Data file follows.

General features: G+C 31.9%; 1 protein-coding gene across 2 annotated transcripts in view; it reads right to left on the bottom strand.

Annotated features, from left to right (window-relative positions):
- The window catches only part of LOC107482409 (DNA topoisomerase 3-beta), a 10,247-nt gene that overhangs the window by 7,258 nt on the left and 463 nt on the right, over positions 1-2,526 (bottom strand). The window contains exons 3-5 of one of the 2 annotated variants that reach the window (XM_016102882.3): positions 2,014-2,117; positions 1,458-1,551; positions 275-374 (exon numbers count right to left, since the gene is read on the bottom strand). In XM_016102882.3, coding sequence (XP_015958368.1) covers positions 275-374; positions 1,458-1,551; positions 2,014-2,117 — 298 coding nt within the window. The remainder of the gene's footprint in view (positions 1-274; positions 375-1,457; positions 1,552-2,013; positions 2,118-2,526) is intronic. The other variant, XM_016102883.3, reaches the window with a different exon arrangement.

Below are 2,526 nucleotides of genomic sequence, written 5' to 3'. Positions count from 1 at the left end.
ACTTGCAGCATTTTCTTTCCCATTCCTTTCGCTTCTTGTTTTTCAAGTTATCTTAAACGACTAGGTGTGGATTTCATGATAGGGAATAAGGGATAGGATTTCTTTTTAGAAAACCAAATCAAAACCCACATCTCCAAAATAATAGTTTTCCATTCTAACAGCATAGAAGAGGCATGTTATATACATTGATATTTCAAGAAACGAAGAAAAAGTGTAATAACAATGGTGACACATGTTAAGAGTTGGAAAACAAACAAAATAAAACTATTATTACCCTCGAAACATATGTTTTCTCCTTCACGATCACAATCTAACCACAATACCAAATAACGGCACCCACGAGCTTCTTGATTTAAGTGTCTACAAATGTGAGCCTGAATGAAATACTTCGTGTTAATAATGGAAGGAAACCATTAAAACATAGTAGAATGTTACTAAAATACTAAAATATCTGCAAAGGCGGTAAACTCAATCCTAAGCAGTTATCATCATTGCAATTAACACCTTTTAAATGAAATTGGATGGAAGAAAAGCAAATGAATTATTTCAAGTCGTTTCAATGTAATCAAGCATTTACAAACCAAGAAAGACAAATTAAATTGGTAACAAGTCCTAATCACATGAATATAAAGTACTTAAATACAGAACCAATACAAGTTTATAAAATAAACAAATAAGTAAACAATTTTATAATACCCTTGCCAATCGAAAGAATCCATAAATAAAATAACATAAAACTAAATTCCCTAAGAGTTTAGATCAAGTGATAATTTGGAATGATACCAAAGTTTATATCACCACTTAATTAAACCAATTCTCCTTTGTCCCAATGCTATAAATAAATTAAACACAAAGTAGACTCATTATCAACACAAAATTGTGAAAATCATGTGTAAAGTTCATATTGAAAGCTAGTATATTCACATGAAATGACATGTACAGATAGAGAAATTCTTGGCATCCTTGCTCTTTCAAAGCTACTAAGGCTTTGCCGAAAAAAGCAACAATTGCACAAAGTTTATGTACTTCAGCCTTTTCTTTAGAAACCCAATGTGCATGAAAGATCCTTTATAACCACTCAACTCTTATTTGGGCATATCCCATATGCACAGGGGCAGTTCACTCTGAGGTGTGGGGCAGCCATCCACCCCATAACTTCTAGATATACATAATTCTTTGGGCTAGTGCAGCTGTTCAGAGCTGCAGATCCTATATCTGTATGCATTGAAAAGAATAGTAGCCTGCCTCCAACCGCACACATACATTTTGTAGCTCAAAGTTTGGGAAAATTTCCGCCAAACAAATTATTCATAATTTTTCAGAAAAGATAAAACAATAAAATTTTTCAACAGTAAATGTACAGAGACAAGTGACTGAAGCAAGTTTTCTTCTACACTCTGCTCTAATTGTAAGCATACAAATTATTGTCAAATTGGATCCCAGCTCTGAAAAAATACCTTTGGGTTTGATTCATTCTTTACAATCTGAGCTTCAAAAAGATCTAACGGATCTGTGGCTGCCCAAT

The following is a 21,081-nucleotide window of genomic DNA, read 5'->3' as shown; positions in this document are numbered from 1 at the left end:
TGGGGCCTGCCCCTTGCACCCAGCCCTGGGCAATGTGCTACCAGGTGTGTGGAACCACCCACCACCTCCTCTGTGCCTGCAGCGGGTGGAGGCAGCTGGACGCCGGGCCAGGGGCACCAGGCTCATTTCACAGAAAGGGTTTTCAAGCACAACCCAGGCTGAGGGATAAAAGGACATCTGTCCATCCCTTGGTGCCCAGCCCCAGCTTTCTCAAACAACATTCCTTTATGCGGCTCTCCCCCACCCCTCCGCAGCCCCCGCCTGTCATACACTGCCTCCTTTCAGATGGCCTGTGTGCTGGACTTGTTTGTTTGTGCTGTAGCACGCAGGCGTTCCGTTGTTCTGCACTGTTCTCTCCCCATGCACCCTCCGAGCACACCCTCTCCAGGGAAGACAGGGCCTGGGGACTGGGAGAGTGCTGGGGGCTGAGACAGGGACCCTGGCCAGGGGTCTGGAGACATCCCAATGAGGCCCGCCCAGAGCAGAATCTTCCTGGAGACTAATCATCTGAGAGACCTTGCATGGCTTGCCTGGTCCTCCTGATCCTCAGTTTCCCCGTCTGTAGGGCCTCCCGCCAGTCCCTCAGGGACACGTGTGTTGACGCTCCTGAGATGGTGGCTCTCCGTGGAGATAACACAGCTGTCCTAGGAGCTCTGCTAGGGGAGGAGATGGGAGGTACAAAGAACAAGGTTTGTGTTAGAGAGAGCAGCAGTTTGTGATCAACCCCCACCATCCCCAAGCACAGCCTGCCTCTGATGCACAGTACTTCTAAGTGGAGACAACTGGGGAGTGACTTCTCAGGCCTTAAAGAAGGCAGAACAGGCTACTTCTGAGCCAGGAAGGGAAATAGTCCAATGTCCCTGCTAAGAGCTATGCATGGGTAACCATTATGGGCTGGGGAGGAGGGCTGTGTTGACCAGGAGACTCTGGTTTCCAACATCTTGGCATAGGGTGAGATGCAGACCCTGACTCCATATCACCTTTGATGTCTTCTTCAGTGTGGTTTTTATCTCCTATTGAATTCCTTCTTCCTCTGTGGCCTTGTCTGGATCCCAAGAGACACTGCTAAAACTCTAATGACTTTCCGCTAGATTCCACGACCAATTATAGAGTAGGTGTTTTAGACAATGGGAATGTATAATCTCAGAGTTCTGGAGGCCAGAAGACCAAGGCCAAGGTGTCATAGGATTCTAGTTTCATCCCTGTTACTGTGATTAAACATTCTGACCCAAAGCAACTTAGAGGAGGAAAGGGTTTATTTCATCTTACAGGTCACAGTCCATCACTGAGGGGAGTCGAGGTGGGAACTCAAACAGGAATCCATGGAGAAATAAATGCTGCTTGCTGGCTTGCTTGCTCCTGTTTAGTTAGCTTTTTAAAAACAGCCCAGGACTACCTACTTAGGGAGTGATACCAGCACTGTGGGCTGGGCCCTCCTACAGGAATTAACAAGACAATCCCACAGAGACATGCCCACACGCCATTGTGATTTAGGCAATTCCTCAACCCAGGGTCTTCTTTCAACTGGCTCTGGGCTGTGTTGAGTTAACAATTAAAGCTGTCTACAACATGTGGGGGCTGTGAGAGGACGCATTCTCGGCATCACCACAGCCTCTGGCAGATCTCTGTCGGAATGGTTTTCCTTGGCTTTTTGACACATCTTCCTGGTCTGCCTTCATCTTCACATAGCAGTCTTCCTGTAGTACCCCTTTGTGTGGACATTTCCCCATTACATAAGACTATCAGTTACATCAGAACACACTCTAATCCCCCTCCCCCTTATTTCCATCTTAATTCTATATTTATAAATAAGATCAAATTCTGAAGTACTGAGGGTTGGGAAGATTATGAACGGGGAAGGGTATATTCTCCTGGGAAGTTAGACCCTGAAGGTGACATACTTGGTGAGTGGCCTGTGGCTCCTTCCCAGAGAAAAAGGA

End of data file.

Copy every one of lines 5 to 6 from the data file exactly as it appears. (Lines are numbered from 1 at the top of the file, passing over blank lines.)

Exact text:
ACTTGCAGCATTTTCTTTCCCATTCCTTTCGCTTCTTGTTTTTCAAGTTATCTTAAACGACTAGGTGTGGATTTCATGATAGGGAATAAGGGATAGGATTTCTTTTTAGAAAACCAAATCAAAACCCACATCTCCAAAATAATAGTTTTCCATTCTAACAGCATAGAAGAGGCATGTTATATACATTGATATTTCAAGAAACGAAGAAAAAGTGTAATAACAATGGTGACACATGTTAAGAGTTGGAAAACAAACAAAATAAAACTATTATTACCCTCGAAACATATGTTTTCTCCTTCACGATCACAATCTAACCACAATACCAAATAACGGCACCCACGAGCTTCTTGATTTAAGTGTCTACAAATGTGAGCCTGAATGAAATACTTCGTGTTAATAATGGAAGGAAACCATTAAAACATAGTAGAATGTTACTAAAATACTAAAATATCTGCAAAGGCGGTAAACTCAATCCTAAGCAGTTATCATCATTGCAATTAACACCTTTTAAATGAAATTGGATGGAAGAAAAGCAAATGAATTATTTCAAGTCGTTTCAATGTAATCAAGCATTTACAAACCAAGAAAGACAAATTAAATTGGTAACAAGTCCTAATCACATGAATATAAAGTACTTAAATACAGAACCAATACAAGTTTATAAAATAAACAAATAAGTAAACAATTTTATAATACCCTTGCCAATCGAAAGAATCCATAAATAAAATAACATAAAACTAAATTCCCTAAGAGTTTAGATCAAGTGATAATTTGGAATGATACCAAAGTTTATATCACCACTTAATTAAACCAATTCTCCTTTGTCCCAATGCTATAAATAAATTAAACACAAAGTAGACTCATTATCAACACAAAATTGTGAAAATCATGTGTAAAGTTCATATTGAAAGCTAGTATATTCACATGAAATGACATGTACAGATAGAGAAATTCTTGGCATCCTTGCTCTTTCAAAGCTACTAAGGCTTTGCCGAAAAAAGCAACAATTGCACAAAGTTTATGTACTTCAGCCTTTTCTTTAGAAACCCAATGTGCATGAAAGATCCTTTATAACCACTCAACTCTTATTTGGGCATATCCCATATGCACAGGGGCAGTTCACTCTGAGGTGTGGGGCAGCCATCCACCCCATAACTTCTAGATATACATAATTCTTTGGGCTAGTGCAGCTGTTCAGAGCTGCAGATCCTATATCTGTATGCATTGAAAAGAATAGTAGCCTGCCTCCAACCGCACACATACATTTTGTAGCTCAAAGTTTGGGAAAATTTCCGCCAAACAAATTATTCATAATTTTTCAGAAAAGATAAAACAATAAAATTTTTCAACAGTAAATGTACAGAGACAAGTGACTGAAGCAAGTTTTCTTCTACACTCTGCTCTAATTGTAAGCATACAAATTATTGTCAAATTGGATCCCAGCTCTGAAAAAATACCTTTGGGTTTGATTCATTCTTTACAATCTGAGCTTCAAAAAGATCTAACGGATCTGTGGCTGCCCAAT

The following is a 21,081-nucleotide window of genomic DNA, read 5'->3' as shown; positions in this document are numbered from 1 at the left end: